On January 26, 2012, Blishen J. of the Ontario Superior Court of Justice released her decision for the Shaw v. Shaw matter. This decision brings forward and deals with a claim of battery as well as claims for damages in a family law context.
Although the parties were able to resolve the majority of the family law issues, including spousal support and the division of the proceeds of sale of the matrimonial home, by partial Minutes of Settlement dated February 23, 2011, some issues remained unresolved.
The facts of this case are as follows.
The parties entered into a short term marriage on August 18, 2006 which broke down approximately one (1) year later on August 22, 2007, when the husband assaulted her and was subsequently criminally charged. This was the husband’s second marriage; he was a widower.
As a result of the assault, the wife suffered a serious fracture to her right wrist, which required surgery and the insertion of screws and a metal plate. In addition, the husband was ordered not to attend at the matrimonial home or have any contact with the wife.
In October 2007, the parties initiated their court proceedings which eventually resulted in this trial. The parties were able to execute a partial Minutes of Settlement and various orders were made in relation to their matter, for example, the matrimonial home was to be sold to the husband, the wife was to receive $1,000.00 per month in spousal support (terminable on April 30, 2011) as well as $90,000.00 from the net proceeds of sale of the home.
The husband was found not guilty of assault causing harm to his wife. The wife, however, continued to suffer pain and disability due to the fracture of her right wrist which required therapy, rehabilitation, and medical care.
Prior to delving into the claim for damages, Blishen J. dealt with the remaining property issues in dispute. Namely, the husband alleged that certain items of his were missing from the matrimonial home, in which he was still residing, and further alleged that the wife took same. The wife counterclaimed that she was not responsible for the missing items nor did she have them in her possession. After hearing lengthy testimony from the husband, wife, the husband’s sister and the husband’s son, Blishen J. ordered the following:
- The wife was to return to the husband various household items and contents to which he was entitled, namely the laptop computer, and former dining room light fixture;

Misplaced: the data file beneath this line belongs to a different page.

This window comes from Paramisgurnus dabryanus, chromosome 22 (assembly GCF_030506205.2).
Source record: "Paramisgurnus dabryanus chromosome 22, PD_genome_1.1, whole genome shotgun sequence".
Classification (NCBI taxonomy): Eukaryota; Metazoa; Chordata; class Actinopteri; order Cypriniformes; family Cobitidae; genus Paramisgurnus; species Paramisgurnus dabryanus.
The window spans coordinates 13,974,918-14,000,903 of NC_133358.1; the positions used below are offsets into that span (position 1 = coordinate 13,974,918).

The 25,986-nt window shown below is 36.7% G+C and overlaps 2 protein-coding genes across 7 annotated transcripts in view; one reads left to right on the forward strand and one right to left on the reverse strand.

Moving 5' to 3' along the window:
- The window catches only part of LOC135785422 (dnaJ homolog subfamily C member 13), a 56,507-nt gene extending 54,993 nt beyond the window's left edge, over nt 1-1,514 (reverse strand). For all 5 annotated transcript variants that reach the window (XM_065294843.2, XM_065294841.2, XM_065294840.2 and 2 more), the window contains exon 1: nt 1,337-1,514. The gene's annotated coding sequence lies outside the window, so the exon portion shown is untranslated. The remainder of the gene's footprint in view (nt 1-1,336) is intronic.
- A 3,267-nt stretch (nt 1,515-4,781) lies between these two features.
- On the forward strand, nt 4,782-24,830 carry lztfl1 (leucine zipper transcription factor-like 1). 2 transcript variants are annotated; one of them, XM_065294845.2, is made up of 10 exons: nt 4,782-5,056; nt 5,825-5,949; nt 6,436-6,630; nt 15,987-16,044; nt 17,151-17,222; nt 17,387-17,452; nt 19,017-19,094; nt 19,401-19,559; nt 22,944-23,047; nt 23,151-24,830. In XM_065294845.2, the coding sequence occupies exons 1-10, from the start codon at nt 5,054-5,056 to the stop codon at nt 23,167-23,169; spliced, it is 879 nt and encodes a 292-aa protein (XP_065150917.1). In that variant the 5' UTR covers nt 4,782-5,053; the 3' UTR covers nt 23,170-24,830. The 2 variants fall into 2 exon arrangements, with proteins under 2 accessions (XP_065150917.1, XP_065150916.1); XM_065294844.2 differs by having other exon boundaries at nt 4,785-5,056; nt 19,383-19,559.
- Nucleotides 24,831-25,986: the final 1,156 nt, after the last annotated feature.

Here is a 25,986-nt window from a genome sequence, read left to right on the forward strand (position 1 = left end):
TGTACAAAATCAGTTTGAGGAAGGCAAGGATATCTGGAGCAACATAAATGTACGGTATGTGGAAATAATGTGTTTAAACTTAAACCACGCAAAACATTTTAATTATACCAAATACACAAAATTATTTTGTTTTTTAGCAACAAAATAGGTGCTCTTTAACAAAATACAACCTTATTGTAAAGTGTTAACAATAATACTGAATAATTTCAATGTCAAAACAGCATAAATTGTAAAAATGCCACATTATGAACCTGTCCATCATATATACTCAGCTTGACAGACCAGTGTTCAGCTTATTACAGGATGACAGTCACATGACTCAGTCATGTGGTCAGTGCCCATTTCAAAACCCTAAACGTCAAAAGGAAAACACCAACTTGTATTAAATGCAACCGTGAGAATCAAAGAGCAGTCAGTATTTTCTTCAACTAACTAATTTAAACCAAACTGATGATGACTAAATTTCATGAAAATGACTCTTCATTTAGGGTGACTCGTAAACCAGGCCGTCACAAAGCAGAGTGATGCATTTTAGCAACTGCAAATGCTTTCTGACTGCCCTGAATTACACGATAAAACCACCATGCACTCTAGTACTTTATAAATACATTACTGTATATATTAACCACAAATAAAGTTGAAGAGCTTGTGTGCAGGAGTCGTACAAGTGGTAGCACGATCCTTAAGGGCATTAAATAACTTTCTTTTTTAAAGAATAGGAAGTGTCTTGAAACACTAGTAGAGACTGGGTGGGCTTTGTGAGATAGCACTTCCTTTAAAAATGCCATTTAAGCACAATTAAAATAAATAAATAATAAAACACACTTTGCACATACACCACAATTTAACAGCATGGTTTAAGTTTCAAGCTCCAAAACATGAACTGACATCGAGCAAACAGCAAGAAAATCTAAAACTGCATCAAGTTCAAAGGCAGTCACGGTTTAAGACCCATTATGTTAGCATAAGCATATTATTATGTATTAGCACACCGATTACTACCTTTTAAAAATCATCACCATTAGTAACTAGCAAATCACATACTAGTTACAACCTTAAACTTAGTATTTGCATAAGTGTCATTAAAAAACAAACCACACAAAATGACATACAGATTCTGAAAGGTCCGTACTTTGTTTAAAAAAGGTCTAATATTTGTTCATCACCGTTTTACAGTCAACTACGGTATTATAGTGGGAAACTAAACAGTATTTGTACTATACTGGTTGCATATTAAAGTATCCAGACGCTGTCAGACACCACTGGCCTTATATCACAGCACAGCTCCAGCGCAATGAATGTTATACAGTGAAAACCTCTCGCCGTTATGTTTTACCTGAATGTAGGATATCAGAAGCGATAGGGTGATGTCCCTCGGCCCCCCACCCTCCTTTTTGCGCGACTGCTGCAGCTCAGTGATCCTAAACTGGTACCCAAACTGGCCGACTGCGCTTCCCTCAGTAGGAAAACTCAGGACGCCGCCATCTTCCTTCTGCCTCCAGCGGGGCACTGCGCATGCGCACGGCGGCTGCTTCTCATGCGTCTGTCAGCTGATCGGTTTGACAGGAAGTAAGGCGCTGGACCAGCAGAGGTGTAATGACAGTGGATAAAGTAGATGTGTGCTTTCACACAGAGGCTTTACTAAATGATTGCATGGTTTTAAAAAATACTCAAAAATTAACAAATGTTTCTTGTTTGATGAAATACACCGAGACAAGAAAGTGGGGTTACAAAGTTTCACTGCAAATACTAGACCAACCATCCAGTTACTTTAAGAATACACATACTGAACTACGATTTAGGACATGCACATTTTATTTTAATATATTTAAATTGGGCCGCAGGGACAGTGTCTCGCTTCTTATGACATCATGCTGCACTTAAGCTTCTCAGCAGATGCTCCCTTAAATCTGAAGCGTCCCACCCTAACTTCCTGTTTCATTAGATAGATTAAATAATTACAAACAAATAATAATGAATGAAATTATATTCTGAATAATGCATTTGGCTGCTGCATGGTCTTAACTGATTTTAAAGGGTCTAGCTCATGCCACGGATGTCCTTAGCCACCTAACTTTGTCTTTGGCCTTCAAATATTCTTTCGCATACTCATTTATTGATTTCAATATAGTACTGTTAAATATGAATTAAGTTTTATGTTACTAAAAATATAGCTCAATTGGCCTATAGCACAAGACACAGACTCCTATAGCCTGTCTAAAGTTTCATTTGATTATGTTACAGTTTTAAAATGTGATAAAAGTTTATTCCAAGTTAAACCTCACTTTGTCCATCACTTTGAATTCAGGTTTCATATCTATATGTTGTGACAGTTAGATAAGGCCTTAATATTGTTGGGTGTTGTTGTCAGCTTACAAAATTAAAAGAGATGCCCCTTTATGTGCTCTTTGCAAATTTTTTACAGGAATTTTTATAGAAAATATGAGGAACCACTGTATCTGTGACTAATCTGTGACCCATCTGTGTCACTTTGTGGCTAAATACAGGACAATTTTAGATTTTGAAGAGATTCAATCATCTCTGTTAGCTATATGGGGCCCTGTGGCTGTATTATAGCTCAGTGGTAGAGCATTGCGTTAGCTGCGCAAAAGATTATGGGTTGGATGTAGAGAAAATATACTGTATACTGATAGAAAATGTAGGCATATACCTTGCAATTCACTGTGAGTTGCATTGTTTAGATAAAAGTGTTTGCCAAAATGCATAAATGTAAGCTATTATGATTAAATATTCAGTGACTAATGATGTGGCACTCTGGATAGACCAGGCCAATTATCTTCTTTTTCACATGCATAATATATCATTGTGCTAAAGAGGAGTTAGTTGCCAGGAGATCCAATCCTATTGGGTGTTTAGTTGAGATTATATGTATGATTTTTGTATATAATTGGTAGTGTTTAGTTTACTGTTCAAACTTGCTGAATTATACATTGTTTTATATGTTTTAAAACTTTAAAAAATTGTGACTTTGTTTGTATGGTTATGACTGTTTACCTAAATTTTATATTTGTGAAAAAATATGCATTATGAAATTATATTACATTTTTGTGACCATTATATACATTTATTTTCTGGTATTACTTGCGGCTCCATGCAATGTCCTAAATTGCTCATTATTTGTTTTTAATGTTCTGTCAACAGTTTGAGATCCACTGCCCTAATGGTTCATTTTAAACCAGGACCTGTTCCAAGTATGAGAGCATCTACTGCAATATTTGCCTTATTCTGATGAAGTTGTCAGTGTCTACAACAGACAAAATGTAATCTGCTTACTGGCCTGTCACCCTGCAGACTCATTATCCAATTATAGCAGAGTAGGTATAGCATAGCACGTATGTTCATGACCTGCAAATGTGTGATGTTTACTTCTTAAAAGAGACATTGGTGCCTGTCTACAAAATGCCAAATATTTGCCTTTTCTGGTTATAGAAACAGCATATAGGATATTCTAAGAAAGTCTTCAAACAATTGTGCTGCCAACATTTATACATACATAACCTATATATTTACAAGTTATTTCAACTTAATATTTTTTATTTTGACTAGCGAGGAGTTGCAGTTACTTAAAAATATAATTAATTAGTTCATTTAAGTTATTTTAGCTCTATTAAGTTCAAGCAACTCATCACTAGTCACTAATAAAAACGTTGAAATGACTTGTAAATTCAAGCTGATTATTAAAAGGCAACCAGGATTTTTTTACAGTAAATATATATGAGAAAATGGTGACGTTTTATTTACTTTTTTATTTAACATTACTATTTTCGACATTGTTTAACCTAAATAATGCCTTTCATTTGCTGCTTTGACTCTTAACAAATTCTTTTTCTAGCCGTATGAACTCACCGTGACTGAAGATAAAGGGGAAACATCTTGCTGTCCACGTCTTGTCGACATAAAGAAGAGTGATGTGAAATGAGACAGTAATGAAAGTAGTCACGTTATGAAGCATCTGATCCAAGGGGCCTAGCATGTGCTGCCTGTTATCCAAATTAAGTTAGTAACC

- The husband’s testimony in relation to the items he inherited from his late wife’s estates was plagued with weaknesses, and as a result, did not meet the balance of probabilities test; and
- Both the husband’s and wife’s testimonies with regards to the items he inherited from his parent’s estate were plagued with weaknesses. However, it was found that the missing items were, in fact, in the wife’s possession and were worth at least $10,000.00 on the date of separation. Therefore, $10,000.00 was to be added to the equalization payment owed by the wife to the husband.
Following this, Blishen J. went on to address and determine the wife’s claim for damages due to the alleged assault by the husband on August 22, 2007.
Blishen J. was first asked to determine whether, on a balance of probabilities, the actions of the husband constituted a battery, more specifically whether he intended to cause harmful contact when he brushed against the wife and ejected her from the matrimonial home, causing her to land on the cement walkway and injure her right wrist.
After hearing testimony from the husband, wife, the husband’s son and the constable who interviewed the wife, Blishen J. determined that despite apparent weaknesses in both parties’ testimony, on a balance of probabilities, the wife was able to prove that the husband intentionally caused harmful contact thereby committing the tort of battery especially given the fact that her evidence was corroborated by the husband’s son and the constable.
Once it was determined that the husband’s actions did, in fact, constitute a battery, Blishen J. went on to determine the appropriate damages award for the wife. When reviewing the injury and its effect, Blishen J. stated that due to the actions of the husband, the wife, who was right-hand dominant, suffered a badly broken right wrist for which she required surgery. However, following the surgery, she continued to have diminished range of motion in her right wrist. She complained of weakness and numbness in her fingers in her right hand and she suffered and continues to suffer significant pain and discomfort in her hand and wrist.